The mounting conflict in Ukraine should serve as a warning shot for leaders everywhere, whose indecision has been exposed by an invasion they should have seen coming. 

The only real response from our leaders – economic sanctions – have certainly dealt a substantive blow to the Russian economy. They may even weaken Putin’s leadership and sew domestic discontent. But they will not take Russian planes out of the sky or tanks off the streets. 

Decision paralysis seems to have characterised too many of our political leaders in recent years, particularly during the pandemic.

We failed to act when there were 150,000 troops on Ukraine’s borders earlier this year, just as we failed to act in 2020 when dozens of flights a day were leaving Wuhan and the surrounding region for major cities across the world – with no tests.

As a business leader, I know the importance of reading the tell-tale signs and swiftly responding to the threat. In business, if a leader fails to act, they will either be out of a job if not out of business. 

In politics, however, there are often no consequences for leaders. The same cannot be said for the people affected by leaders’ indecision, especially in Ukraine.

Autocrats have a way of operating behind smokescreens. Putin is different; he explicitly laid out his imperial ambitions in his essay “On the Historical Unity of Russians and Ukrainians” published in July last year. Putin has repeatedly referred to the fall of the Soviet Union as the “Greatest geopolitical catastrophe of the century”. 

In short, he told us he would do it, and then he did it. And we still hadn’t decided what we would do. We still haven’t.

Assets were frozen and the Russian banking sector was crippled, but only after the bombs had been dropped. Unhappy oligarchs don’t bring people back to life. 

While we are waiting in the vain hope that there will be a peace deal as a result of the recent talks in Istanbul (where there was “no handshake” between the Russians and Ukrainians), we see the biggest refugee crisis since the Second World War unfold across Europe. 

I’m not a foreign policy specialist, but I know that in politics, as in business (what are states other than the largest of corporations?) a quick decision is always better than no decision. Action has consequences, but so does inaction.

Sanctions should have been applied as soon as Putin started to amass troops on the border. The consequences of an invasion should have been made clear – simply saying that it was unacceptable was never going to achieve a behaviour change.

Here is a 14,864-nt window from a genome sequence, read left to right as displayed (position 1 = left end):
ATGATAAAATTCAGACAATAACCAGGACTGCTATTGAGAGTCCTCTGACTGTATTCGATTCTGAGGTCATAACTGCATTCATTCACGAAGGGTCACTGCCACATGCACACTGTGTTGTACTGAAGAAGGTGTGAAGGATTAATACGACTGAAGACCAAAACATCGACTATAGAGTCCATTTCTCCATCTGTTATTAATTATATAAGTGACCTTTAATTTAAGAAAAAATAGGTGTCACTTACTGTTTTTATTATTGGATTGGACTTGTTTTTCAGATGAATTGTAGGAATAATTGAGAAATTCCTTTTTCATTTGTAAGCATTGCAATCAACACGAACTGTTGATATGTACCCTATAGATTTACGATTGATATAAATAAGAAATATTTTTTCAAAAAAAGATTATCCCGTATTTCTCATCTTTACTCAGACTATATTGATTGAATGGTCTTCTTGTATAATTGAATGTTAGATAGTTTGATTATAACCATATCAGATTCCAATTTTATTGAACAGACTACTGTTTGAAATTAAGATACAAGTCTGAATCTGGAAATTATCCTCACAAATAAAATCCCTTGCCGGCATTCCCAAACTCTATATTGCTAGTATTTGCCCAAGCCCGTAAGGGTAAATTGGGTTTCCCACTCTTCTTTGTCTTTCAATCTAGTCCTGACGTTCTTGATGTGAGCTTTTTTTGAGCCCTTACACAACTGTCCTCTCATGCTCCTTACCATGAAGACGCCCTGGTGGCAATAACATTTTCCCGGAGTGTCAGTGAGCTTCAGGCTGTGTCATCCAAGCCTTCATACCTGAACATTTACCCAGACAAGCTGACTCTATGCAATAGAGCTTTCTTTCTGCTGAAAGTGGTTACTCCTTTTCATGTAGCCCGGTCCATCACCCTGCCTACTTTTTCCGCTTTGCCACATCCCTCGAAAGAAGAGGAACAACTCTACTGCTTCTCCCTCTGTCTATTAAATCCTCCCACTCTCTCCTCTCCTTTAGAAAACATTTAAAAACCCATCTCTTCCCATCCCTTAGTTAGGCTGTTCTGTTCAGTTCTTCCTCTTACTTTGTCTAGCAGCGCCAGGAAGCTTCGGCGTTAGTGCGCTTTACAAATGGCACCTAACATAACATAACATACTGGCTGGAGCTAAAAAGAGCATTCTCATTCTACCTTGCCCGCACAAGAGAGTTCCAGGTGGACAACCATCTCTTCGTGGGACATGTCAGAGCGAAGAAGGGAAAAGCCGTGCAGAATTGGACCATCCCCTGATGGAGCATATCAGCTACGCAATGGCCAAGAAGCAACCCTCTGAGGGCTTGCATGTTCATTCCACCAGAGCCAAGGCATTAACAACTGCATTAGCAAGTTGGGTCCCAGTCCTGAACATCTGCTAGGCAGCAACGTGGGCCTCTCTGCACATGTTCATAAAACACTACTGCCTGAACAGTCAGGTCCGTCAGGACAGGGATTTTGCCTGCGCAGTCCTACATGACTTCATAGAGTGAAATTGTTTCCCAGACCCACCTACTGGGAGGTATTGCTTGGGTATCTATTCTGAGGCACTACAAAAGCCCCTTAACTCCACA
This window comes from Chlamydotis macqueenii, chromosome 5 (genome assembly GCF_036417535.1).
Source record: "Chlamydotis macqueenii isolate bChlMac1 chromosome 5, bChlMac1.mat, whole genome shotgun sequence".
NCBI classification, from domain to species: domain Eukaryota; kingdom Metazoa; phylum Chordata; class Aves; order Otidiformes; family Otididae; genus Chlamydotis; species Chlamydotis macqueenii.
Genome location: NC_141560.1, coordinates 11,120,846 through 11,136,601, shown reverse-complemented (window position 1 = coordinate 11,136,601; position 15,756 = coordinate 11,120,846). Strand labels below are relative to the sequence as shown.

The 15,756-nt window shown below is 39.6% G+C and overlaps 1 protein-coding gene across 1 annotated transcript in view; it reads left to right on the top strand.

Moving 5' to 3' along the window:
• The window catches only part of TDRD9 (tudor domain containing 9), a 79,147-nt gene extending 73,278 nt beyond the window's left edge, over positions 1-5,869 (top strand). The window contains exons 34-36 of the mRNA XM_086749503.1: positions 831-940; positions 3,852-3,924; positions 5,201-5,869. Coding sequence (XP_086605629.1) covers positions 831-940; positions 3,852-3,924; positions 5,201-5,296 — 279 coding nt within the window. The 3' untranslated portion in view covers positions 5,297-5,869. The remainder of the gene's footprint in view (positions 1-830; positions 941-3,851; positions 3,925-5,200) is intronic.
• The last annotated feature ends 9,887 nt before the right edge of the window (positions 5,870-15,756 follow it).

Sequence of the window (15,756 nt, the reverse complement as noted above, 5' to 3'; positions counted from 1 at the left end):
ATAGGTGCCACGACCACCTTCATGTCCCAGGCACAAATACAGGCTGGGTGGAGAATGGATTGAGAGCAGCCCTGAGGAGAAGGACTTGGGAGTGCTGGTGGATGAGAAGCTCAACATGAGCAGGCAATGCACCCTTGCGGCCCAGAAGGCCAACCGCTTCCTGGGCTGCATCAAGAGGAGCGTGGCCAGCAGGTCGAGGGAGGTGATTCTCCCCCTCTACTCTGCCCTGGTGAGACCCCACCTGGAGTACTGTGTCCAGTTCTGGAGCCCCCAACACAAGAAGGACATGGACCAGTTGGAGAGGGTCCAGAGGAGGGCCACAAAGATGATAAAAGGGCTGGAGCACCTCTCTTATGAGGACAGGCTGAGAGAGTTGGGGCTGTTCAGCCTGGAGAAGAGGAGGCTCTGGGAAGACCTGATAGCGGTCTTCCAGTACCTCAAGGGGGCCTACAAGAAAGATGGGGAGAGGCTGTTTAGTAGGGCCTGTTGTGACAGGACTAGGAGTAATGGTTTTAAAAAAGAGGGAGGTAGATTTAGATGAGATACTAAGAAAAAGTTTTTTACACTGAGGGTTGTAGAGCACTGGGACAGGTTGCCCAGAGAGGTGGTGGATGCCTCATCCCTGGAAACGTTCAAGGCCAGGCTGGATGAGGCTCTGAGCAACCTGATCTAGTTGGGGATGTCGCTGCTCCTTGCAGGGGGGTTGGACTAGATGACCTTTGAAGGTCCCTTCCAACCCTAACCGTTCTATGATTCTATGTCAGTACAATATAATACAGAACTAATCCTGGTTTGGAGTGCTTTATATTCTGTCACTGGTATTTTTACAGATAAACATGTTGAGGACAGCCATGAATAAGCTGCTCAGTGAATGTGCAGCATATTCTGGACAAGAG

Another lesson from business is to honour one’s commitments. When Ukraine agreed to give up its nuclear arsenal (the third largest in the world at the time) under the terms of the 1994 Budapest Memorandum, it was in exchange for protection from the UK and US.

We’ve failed to provide that in their hour of need. We can’t claim ignorance of Putin’s playbook, or of how high the stakes are: indecision has allowed him to unleash his ruthless military tactics of siege and relentless bombing in Chechnya and Syria, before Ukraine. 

This is all a lesson for leaders, especially those who have dithered on Covid, Ukraine and other issues that won’t wait for focus groups and committees.

Liberal democracies seem to be suffering from a decision-making vacuum. We need leaders who act in time, not act like walking adverts of the merits of autocracy.

Leadership only happens when a leader is ready to face the consequences of their actions. Ukrainian President Volodymyr Zelensky is an example. He didn’t hesitate to decline the offer of escaping from Ukraine, and has doubled down on this every day since.

His decisiveness – and the social media evidence of it – is a message, and a lesson, in its own right.

He’s playing a bad hand the best way he can – and without hesitation. Anyone who has turned around a war, a political party, a business, or a career has done the same.

That’s the real lesson here: if you are decisive and exhibit true leadership, you can’t really lose.

James Caan CBE is CEO of the private equity advisory firm Hamilton Bradshaw and a former investor on Dragons’ Den.